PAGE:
Excellent!  That must mean you do your job well. You deliver on promises made. And best of all, your customers like you!  A word of warning however -- word of mouth is not what it once was.  Gone are the neighborly over-the-fence chats of the 1950’s.  Families don't set roots in small hometowns for generations like they once did. College, career changes and snowbird retirements are spreading families out across the nation.  Clientele age and naturally drop out of your prospect pool.

Don't count on referrals as the only source for qualified leads or risk losing the lifeblood of your business.

Good news!  You can capitalize on your strong word-of-mouth and satisfied clients by turning them into a direct mail advertising message that works.

We have proven formula to help you achieve remarkable results.  The success of your direct mail campaign will be influenced by three things: the list, the offer, and the design.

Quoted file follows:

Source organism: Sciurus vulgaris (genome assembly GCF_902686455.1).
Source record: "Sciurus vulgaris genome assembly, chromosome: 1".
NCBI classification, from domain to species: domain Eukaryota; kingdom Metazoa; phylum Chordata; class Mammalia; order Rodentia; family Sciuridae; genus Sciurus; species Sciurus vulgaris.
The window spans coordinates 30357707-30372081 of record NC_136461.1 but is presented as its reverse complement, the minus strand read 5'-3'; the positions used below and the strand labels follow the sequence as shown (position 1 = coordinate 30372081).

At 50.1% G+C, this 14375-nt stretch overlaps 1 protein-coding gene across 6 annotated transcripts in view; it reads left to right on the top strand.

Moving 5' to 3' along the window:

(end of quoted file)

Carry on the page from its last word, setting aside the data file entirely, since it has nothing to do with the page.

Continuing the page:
The List

Be laser focused and target prospects who look and act like your clients.  What makes referrals great is that people generally befriend folks who are similar to them. Their sameness makes your job of closing the lead that much easier.  Understand your customer and mail to those just like them.  You need consumers who are able, ready and willing to buy. One of the most desirable demographics today is the mass affluent, the 21% of homes that are responsible for 60% of spending. They are the 98% of homeowners that are twice as likely to buy, and when they do, spend 3.2 times more.**

 The Offer